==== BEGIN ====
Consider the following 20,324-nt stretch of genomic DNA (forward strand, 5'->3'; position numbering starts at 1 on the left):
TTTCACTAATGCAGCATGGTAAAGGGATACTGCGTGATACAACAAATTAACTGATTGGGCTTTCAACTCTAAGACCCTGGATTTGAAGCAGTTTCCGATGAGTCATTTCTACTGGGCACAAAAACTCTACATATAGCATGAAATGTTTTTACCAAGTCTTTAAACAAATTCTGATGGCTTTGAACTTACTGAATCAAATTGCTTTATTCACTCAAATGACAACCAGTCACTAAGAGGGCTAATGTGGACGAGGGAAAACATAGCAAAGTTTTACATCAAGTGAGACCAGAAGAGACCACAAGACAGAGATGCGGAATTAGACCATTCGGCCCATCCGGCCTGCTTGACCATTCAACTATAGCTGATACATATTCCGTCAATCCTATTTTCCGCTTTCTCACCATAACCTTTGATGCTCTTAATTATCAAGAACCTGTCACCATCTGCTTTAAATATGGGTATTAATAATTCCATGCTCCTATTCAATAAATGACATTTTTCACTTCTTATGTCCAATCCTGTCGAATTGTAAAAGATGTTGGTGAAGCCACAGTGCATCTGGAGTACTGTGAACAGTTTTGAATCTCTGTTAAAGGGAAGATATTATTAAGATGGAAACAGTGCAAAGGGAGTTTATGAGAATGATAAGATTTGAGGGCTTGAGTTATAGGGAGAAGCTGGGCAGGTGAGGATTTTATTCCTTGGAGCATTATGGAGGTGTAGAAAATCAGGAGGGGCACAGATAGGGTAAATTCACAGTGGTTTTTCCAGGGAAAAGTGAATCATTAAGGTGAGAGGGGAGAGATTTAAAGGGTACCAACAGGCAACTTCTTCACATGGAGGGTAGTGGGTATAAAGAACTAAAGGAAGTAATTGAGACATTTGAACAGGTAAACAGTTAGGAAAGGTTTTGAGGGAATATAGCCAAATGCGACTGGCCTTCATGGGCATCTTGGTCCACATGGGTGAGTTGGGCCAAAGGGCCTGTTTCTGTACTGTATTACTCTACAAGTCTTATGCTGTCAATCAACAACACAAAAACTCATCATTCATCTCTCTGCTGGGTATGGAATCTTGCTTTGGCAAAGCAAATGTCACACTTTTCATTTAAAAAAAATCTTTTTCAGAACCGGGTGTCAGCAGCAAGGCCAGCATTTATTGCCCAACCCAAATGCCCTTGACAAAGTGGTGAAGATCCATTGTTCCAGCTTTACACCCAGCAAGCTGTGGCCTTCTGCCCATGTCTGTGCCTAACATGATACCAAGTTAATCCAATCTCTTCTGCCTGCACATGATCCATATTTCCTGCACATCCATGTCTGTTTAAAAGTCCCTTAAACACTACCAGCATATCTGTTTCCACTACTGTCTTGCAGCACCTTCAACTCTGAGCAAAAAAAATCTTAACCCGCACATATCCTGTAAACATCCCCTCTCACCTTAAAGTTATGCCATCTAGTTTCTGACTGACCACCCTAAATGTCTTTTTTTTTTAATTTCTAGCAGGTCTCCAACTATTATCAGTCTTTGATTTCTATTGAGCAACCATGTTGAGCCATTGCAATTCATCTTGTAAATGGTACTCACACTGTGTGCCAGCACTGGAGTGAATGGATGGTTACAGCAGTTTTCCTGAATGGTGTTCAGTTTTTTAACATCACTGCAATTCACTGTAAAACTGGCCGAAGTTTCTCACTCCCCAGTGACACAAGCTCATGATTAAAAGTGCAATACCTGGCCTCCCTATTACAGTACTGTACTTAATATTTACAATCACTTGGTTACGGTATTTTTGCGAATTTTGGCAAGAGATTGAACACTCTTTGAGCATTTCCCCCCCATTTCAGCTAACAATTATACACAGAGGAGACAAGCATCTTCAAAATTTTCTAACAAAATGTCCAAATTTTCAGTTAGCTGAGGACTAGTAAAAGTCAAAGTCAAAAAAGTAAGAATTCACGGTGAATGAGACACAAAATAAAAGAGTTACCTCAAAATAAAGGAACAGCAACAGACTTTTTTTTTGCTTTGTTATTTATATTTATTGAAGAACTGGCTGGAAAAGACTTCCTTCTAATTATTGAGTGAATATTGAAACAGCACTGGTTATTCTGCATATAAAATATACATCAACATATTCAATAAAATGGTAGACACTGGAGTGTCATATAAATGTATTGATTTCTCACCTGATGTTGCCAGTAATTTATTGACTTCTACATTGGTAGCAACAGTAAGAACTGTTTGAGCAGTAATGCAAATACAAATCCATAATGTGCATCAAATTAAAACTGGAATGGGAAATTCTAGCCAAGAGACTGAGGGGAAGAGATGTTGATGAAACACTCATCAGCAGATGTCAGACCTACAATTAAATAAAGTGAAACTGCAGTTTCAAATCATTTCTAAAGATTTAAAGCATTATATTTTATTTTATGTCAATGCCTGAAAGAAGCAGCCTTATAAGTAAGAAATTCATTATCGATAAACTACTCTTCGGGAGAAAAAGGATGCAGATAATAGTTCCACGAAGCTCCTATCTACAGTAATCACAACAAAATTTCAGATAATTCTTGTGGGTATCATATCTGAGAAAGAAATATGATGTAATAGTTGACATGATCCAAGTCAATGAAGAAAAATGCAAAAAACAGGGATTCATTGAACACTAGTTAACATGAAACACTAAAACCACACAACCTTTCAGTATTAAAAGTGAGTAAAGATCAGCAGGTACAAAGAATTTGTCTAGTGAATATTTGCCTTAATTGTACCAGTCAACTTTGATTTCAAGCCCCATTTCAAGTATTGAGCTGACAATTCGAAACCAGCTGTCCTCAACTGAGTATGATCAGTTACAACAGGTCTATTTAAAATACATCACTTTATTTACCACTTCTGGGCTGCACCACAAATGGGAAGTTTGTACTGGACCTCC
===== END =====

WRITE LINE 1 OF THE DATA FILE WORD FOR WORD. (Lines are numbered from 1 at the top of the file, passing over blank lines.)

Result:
Consider the following 20,324-nt stretch of genomic DNA (forward strand, 5'->3'; position numbering starts at 1 on the left):